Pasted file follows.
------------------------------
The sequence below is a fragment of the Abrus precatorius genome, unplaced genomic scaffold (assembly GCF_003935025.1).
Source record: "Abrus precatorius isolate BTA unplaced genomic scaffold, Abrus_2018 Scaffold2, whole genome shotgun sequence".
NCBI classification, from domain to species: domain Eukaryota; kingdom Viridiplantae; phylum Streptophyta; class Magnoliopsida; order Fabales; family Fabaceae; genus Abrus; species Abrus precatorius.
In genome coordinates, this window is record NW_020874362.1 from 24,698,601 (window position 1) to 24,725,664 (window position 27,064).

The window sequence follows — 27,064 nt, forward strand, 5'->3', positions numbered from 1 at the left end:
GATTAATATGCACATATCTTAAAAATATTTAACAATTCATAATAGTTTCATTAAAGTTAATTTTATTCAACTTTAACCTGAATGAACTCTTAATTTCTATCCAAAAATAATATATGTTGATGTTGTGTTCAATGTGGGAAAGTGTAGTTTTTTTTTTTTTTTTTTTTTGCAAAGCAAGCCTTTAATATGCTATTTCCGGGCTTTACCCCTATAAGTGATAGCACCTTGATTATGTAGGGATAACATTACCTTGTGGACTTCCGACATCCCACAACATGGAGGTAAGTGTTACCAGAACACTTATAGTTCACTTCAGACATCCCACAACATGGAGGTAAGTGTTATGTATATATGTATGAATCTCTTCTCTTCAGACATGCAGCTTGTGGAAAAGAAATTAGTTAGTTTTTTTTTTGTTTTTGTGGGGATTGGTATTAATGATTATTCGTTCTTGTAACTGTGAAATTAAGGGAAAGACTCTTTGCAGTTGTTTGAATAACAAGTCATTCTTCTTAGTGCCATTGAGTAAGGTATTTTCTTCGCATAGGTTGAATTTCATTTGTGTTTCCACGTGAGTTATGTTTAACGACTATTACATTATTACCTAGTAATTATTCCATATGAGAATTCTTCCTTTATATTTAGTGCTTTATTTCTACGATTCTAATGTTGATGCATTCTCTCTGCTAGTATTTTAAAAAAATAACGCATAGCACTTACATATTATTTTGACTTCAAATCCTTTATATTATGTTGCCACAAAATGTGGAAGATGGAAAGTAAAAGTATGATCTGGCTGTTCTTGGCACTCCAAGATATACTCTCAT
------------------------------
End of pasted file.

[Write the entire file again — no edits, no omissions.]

The sequence below is a fragment of the Abrus precatorius genome, unplaced genomic scaffold (assembly GCF_003935025.1).
Source record: "Abrus precatorius isolate BTA unplaced genomic scaffold, Abrus_2018 Scaffold2, whole genome shotgun sequence".
NCBI classification, from domain to species: domain Eukaryota; kingdom Viridiplantae; phylum Streptophyta; class Magnoliopsida; order Fabales; family Fabaceae; genus Abrus; species Abrus precatorius.
In genome coordinates, this window is record NW_020874362.1 from 24,698,601 (window position 1) to 24,725,664 (window position 27,064).

The window sequence follows — 27,064 nt, forward strand, 5'->3', positions numbered from 1 at the left end:
GATTAATATGCACATATCTTAAAAATATTTAACAATTCATAATAGTTTCATTAAAGTTAATTTTATTCAACTTTAACCTGAATGAACTCTTAATTTCTATCCAAAAATAATATATGTTGATGTTGTGTTCAATGTGGGAAAGTGTAGTTTTTTTTTTTTTTTTTTTTTGCAAAGCAAGCCTTTAATATGCTATTTCCGGGCTTTACCCCTATAAGTGATAGCACCTTGATTATGTAGGGATAACATTACCTTGTGGACTTCCGACATCCCACAACATGGAGGTAAGTGTTACCAGAACACTTATAGTTCACTTCAGACATCCCACAACATGGAGGTAAGTGTTATGTATATATGTATGAATCTCTTCTCTTCAGACATGCAGCTTGTGGAAAAGAAATTAGTTAGTTTTTTTTTTGTTTTTGTGGGGATTGGTATTAATGATTATTCGTTCTTGTAACTGTGAAATTAAGGGAAAGACTCTTTGCAGTTGTTTGAATAACAAGTCATTCTTCTTAGTGCCATTGAGTAAGGTATTTTCTTCGCATAGGTTGAATTTCATTTGTGTTTCCACGTGAGTTATGTTTAACGACTATTACATTATTACCTAGTAATTATTCCATATGAGAATTCTTCCTTTATATTTAGTGCTTTATTTCTACGATTCTAATGTTGATGCATTCTCTCTGCTAGTATTTTAAAAAAATAACGCATAGCACTTACATATTATTTTGACTTCAAATCCTTTATATTATGTTGCCACAAAATGTGGAAGATGGAAAGTAAAAGTATGATCTGGCTGTTCTTGGCACTCCAAGATATACTCTCAT